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Re: [perl #132142] Bleadperl v5.27.3-34-gf6107ca24b breaksMLEHMANN/AnyEvent-HTTP-2.23.tar.gz

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From:
Dave Mitchell
Date:
June 27, 2018 08:09
Subject:
Re: [perl #132142] Bleadperl v5.27.3-34-gf6107ca24b breaksMLEHMANN/AnyEvent-HTTP-2.23.tar.gz
Message ID:
22884_1530086972_5B33463B_22884_205_1_20180627075448.GS2753@iabyn.com
On Wed, Jun 27, 2018 at 08:21:43AM +0200, Andreas Koenig wrote:
> >>>>> On Mon, 25 Jun 2018 01:15:33 -0700, "Dave Mitchell via RT" <perlbug-followup@perl.org> said:
> 
>   > On Sun, Jun 24, 2018 at 11:34:30AM +0200, Andreas Koenig wrote:
> 
> In your previous posting you asked me "in what way do you feel that the
> provided links help in improving fairness". In my response I asked you 4
> questions. I would be interesting what your answers to the four
> questions are. And why did they not help you to argue it both ways?

> Ask yourself what in-place-sort means and answer the following
> questions:
> 
> - does an in-place-sort change any element within the array?
> - is an in-place-sort conceptually an assignment?
> - did the as per 2004-02-20 committed solution provide an in-place-sort
>   disguised as an assignment?
> > - was it clever to provide an in-place-sort disguised as an assignement?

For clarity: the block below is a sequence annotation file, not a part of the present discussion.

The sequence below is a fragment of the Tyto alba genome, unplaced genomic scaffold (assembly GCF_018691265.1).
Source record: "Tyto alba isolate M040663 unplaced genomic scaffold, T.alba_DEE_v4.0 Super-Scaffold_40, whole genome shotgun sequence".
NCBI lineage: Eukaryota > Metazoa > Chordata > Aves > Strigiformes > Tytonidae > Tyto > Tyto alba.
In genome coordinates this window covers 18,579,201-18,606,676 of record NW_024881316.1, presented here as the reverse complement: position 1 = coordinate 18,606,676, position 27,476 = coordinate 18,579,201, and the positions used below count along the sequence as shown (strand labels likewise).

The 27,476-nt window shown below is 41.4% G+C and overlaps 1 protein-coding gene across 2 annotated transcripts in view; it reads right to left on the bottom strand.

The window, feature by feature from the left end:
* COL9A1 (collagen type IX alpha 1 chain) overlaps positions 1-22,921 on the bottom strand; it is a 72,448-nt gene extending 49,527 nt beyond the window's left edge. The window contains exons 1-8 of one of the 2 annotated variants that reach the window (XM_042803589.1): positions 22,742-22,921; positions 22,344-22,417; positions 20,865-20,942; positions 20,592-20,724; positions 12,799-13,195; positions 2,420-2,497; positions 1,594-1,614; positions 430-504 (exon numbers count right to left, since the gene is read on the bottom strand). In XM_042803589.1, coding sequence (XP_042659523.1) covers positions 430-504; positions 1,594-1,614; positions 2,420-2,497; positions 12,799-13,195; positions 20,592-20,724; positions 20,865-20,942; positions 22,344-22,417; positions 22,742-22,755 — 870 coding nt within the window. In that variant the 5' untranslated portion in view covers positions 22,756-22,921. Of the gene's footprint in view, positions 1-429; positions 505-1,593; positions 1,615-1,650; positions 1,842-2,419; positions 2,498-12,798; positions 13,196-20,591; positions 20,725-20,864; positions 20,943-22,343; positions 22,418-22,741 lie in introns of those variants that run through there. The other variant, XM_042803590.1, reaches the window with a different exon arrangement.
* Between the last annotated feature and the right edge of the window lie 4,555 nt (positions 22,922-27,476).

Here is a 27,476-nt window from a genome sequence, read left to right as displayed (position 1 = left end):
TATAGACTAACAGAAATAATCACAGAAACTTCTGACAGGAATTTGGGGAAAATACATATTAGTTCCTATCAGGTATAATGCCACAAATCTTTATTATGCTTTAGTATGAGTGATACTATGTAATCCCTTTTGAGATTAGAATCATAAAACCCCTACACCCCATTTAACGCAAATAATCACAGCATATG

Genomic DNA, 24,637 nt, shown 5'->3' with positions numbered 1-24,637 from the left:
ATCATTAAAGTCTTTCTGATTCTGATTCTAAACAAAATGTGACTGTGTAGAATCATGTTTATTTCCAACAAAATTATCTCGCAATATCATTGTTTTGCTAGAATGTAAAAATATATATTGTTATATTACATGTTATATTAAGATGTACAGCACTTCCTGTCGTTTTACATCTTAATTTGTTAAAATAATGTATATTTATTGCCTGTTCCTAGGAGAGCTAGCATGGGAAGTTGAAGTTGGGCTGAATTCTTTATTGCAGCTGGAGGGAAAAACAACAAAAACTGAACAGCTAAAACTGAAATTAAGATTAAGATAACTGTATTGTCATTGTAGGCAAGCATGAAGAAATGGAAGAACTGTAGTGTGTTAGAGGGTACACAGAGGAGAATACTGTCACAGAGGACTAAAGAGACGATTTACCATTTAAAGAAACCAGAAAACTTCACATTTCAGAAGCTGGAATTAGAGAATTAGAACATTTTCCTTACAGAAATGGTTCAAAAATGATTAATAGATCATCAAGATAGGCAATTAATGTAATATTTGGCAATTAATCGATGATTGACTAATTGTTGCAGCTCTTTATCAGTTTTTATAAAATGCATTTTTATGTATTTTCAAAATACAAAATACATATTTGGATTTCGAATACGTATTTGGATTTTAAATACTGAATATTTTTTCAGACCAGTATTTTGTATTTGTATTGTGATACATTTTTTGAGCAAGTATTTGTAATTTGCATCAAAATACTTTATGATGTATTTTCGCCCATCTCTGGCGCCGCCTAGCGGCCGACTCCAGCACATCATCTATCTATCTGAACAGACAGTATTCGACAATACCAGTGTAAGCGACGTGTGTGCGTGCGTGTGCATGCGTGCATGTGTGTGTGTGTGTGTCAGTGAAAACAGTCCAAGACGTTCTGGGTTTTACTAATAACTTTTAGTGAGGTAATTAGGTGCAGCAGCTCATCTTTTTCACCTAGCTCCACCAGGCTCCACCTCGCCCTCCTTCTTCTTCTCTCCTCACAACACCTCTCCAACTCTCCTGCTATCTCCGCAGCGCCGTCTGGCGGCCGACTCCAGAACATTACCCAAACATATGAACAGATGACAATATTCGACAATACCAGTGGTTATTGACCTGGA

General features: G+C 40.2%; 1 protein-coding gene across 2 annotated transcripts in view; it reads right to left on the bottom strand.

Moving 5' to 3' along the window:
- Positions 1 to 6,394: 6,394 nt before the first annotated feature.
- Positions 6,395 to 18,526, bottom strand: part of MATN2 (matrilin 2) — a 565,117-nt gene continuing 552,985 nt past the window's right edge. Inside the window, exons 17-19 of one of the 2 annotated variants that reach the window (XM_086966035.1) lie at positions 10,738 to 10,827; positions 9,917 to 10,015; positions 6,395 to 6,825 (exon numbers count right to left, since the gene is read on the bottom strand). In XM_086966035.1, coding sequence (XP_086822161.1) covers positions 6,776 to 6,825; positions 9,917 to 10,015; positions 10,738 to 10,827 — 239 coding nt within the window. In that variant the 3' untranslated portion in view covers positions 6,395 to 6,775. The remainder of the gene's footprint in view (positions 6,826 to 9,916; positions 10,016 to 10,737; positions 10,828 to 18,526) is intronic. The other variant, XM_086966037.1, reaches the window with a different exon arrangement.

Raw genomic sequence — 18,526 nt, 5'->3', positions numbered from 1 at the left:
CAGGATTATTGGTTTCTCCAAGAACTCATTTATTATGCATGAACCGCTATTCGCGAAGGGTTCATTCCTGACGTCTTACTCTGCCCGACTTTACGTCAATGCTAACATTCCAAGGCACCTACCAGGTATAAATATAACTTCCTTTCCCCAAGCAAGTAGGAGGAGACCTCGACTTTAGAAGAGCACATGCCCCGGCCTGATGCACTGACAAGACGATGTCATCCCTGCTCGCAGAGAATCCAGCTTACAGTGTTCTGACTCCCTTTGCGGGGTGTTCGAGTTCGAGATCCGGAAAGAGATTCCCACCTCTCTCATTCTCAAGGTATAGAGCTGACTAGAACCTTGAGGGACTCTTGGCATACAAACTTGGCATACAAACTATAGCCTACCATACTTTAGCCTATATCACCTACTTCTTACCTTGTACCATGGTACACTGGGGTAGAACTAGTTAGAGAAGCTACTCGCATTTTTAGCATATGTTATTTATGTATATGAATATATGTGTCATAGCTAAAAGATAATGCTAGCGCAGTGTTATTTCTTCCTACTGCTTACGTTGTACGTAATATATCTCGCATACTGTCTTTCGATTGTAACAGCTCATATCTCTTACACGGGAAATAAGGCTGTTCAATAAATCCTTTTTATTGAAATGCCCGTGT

> 
> My tentative answers:
> 
> - no
> - no
> - yes
> - probably not

There is ambiguity in the term 'in-place' - it can either refer to
something at the user level, or to describe an internal optimisation.

If the phrase 'in-place' was being used to describe a user-level feature,
then my answers would be:

    no
    no
    no
    no

If the phrase 'in-place' was being used to describe the implementation
details of an optimisation, then

    yes
    yes
    no
    N/A

NB I am of the firm opinion that the 2004-02-20 commit was entirely
related to the second interpretation.

Here's a question for you. What in the documentation for sort, might lead
a reasonable programmer to assume that @a = sort @a is intended behave
specially and (amongst other things), not strengthen weak references?

-- 
Diplomacy is telling someone to go to hell in such a way that they'll
look forward to the trip

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